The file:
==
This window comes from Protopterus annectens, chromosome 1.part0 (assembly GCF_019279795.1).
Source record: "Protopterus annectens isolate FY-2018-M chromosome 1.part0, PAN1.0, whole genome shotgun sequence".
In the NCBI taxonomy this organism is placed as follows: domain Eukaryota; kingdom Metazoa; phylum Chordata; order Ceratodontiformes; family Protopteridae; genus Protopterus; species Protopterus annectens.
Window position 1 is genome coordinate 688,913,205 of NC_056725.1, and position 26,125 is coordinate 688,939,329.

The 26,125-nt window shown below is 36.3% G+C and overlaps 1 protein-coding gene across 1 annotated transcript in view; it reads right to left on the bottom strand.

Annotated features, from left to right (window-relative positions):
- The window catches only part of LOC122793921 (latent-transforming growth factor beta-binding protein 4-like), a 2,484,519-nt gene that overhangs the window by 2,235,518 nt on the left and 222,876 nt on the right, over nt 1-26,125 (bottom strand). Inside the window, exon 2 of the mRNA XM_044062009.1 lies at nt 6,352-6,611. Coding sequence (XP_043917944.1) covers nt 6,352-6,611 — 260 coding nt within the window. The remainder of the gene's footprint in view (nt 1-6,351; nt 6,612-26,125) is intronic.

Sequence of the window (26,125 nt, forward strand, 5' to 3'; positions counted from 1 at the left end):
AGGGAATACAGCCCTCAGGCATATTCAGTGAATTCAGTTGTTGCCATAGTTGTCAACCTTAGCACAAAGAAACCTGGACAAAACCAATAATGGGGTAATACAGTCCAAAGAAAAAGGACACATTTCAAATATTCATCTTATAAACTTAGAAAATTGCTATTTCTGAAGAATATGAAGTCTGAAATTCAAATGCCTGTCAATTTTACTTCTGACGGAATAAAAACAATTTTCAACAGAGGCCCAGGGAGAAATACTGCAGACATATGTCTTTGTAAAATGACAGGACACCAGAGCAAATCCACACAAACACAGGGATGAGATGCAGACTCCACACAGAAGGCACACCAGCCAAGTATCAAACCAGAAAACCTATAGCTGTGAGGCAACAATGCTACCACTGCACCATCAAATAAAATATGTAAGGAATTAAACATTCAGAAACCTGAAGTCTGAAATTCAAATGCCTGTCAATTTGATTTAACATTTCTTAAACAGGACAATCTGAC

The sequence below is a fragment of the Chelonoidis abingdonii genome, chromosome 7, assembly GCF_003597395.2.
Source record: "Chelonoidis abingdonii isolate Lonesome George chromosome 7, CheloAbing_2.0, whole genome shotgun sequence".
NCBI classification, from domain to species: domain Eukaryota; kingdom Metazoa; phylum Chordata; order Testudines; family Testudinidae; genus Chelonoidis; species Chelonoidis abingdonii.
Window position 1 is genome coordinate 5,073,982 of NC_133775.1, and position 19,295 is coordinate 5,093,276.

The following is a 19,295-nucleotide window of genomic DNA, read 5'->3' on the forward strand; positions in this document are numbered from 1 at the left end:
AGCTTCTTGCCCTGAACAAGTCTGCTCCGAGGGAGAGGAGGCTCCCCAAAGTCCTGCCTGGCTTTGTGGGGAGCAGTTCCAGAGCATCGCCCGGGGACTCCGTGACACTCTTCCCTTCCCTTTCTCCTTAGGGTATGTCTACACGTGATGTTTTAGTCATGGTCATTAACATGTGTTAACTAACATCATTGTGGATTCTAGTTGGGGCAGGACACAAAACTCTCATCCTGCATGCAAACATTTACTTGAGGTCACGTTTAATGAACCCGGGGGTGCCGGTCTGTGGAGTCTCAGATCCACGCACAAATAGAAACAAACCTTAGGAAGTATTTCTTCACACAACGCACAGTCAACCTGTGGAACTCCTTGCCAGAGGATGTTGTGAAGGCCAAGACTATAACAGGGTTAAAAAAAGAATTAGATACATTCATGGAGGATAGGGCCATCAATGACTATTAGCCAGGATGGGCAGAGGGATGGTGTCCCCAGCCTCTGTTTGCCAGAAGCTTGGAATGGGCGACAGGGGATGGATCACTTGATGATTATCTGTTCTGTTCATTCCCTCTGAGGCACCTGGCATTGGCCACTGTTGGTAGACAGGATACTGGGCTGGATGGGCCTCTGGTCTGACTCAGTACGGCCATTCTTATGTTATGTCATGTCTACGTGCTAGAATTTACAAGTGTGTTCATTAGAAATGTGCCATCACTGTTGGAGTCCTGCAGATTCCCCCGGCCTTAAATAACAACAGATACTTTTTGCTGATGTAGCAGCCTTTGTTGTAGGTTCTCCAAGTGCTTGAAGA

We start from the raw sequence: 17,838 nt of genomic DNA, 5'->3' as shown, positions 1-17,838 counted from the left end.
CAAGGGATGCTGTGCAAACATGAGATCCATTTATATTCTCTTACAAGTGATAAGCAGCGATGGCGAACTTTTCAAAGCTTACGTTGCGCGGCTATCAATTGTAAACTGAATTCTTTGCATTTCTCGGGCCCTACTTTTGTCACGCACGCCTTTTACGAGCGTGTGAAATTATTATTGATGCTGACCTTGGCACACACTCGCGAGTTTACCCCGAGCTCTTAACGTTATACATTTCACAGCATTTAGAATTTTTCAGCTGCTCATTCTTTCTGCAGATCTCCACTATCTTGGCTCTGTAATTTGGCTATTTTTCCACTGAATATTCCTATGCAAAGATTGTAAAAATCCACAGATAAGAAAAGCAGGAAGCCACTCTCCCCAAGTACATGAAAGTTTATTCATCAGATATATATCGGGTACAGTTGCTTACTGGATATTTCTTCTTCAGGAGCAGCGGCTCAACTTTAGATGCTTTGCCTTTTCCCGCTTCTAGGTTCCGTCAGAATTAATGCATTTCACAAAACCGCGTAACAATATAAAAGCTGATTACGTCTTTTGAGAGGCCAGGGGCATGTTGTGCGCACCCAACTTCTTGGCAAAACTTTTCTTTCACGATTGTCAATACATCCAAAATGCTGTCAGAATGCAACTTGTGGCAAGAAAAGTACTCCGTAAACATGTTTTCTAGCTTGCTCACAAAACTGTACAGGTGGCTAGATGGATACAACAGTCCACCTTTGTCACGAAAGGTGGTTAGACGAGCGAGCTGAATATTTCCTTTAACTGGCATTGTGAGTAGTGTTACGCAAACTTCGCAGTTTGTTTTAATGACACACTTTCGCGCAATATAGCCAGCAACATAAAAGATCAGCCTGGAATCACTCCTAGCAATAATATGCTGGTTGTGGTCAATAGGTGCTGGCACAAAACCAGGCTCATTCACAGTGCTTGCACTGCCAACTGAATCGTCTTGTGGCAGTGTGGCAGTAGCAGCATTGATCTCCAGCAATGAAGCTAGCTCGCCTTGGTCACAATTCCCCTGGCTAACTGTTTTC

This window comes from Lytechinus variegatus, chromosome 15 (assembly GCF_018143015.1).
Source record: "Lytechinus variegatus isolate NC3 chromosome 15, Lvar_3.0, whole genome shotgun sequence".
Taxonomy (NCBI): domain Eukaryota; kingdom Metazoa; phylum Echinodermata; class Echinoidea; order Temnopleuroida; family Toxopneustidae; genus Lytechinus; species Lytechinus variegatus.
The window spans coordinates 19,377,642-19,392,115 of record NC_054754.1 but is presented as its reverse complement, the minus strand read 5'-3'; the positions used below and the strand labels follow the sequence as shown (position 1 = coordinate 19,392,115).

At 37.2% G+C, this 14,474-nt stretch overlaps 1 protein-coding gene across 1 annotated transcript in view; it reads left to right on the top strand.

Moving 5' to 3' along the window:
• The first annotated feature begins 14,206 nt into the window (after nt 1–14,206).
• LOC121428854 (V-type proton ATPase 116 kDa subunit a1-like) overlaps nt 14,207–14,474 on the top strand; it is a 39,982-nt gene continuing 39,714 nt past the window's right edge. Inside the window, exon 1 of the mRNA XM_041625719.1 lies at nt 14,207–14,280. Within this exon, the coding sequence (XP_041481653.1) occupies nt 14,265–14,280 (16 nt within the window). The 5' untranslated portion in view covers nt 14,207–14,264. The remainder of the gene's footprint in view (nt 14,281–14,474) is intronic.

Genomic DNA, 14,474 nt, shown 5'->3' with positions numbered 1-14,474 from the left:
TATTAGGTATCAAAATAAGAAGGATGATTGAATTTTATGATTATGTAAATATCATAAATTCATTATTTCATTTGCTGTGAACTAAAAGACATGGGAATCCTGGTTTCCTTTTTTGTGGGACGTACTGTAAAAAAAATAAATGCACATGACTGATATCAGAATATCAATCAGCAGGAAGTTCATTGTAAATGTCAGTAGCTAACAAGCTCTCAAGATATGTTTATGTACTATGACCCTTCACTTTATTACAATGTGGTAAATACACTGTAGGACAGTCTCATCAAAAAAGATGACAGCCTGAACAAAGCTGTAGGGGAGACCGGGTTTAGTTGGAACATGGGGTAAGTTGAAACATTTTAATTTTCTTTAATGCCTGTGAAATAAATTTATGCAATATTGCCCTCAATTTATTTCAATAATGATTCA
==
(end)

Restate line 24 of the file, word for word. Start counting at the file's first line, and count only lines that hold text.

• The first annotated feature begins 14,206 nt into the window (after nt 1–14,206).